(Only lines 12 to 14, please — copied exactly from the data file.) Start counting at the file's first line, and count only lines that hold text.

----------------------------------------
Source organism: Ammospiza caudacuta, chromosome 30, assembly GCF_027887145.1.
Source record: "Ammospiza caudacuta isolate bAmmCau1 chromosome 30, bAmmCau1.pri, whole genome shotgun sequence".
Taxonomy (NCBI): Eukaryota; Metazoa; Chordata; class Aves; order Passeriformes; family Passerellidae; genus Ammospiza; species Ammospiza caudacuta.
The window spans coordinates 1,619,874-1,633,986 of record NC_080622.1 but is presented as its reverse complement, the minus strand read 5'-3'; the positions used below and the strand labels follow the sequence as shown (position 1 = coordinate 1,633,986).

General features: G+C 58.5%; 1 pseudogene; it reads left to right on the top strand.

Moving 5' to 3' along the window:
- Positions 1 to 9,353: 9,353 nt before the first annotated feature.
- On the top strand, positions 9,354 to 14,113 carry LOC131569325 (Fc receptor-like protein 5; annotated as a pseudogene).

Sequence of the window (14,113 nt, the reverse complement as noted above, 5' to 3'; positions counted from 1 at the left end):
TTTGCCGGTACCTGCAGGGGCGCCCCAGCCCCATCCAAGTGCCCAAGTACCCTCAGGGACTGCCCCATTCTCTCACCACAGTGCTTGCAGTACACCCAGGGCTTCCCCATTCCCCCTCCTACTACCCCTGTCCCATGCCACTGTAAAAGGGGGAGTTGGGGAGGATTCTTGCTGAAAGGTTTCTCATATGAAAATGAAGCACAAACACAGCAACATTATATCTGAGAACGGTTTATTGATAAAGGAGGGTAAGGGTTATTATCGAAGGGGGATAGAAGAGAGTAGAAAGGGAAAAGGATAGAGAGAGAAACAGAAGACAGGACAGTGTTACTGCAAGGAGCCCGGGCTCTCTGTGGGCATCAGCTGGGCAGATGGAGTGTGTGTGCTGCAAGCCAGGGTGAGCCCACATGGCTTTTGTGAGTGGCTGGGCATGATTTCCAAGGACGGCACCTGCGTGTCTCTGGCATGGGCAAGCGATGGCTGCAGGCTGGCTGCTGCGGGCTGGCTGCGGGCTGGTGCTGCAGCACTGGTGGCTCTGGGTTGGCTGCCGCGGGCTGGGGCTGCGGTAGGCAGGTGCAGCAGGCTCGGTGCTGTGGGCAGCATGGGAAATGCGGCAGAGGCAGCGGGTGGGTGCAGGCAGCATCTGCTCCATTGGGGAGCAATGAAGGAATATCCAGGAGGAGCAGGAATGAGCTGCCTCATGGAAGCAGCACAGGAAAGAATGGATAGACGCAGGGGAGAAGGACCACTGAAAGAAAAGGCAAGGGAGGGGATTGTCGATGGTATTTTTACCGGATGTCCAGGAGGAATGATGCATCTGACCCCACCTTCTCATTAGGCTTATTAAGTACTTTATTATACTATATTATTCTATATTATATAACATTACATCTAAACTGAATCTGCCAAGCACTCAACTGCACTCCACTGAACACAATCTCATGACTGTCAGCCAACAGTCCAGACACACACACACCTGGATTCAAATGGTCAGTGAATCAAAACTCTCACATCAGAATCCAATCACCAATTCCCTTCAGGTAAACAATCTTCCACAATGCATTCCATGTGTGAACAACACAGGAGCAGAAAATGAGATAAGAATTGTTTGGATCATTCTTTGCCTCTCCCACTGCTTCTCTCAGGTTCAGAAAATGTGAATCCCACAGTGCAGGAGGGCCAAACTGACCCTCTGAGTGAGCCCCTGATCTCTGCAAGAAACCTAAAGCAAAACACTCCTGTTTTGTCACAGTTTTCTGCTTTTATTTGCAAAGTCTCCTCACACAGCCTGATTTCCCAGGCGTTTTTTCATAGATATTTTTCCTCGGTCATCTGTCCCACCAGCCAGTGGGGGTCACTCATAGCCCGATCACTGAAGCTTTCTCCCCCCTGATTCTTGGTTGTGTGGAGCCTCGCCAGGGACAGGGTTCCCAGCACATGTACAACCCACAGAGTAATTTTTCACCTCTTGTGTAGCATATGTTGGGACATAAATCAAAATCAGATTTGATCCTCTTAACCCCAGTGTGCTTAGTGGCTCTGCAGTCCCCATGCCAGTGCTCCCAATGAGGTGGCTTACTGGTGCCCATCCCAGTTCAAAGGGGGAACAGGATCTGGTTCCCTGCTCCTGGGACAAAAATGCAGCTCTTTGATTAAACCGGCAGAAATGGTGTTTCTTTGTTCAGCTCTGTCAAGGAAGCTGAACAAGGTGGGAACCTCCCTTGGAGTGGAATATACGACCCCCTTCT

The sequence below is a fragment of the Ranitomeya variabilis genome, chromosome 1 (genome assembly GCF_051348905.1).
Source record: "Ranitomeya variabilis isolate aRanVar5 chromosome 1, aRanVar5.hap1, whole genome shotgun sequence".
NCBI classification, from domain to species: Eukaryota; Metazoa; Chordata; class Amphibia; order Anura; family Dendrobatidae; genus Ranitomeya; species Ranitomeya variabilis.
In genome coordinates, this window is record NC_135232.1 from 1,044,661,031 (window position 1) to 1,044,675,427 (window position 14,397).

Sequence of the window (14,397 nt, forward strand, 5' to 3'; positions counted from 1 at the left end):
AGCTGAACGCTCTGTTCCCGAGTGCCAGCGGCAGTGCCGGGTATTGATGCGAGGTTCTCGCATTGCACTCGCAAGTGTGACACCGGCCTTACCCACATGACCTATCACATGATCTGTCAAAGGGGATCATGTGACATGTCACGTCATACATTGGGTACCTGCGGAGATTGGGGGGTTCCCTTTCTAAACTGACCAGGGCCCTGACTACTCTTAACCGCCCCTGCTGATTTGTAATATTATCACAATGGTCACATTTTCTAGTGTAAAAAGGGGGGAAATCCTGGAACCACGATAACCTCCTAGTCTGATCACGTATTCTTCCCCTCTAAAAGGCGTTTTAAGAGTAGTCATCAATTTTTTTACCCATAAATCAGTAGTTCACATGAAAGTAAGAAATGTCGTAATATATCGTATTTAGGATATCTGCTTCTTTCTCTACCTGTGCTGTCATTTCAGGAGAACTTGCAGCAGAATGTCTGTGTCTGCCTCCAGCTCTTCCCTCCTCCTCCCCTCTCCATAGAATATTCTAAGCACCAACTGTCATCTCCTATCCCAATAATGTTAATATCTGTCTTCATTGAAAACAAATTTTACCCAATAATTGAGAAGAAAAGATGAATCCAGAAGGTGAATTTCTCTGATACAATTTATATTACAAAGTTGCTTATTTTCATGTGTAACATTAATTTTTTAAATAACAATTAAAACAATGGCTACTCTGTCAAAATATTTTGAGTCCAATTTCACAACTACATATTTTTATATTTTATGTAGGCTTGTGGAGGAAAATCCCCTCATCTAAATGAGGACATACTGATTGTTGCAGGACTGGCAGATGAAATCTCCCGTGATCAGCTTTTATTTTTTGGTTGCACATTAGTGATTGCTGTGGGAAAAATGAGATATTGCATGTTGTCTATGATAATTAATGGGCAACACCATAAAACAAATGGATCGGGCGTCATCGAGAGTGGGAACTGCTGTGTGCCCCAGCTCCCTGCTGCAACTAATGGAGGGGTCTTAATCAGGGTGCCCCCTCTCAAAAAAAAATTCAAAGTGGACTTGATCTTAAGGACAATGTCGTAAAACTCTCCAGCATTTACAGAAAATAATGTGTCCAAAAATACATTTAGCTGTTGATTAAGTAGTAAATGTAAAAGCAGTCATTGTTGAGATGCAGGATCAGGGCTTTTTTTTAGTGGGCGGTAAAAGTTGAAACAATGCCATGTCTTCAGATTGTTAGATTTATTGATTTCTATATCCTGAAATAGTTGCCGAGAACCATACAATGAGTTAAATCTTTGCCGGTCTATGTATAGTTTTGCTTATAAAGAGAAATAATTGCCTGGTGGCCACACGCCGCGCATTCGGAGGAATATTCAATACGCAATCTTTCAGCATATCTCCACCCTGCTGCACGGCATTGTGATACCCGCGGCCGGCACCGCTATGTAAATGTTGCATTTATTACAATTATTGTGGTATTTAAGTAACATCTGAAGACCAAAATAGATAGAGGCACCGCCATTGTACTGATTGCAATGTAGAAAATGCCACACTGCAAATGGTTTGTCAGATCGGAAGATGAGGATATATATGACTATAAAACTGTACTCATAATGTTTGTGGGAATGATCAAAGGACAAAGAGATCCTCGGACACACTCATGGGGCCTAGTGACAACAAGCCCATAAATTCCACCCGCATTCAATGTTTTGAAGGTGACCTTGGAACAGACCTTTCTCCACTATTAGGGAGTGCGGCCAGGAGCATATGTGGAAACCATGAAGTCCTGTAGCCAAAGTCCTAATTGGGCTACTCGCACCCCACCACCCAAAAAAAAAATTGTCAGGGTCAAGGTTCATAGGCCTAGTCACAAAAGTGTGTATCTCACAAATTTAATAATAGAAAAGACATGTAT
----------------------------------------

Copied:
Source record: "Ranitomeya variabilis isolate aRanVar5 chromosome 1, aRanVar5.hap1, whole genome shotgun sequence".
NCBI classification, from domain to species: Eukaryota; Metazoa; Chordata; class Amphibia; order Anura; family Dendrobatidae; genus Ranitomeya; species Ranitomeya variabilis.
In genome coordinates, this window is record NC_135232.1 from 1,044,661,031 (window position 1) to 1,044,675,427 (window position 14,397).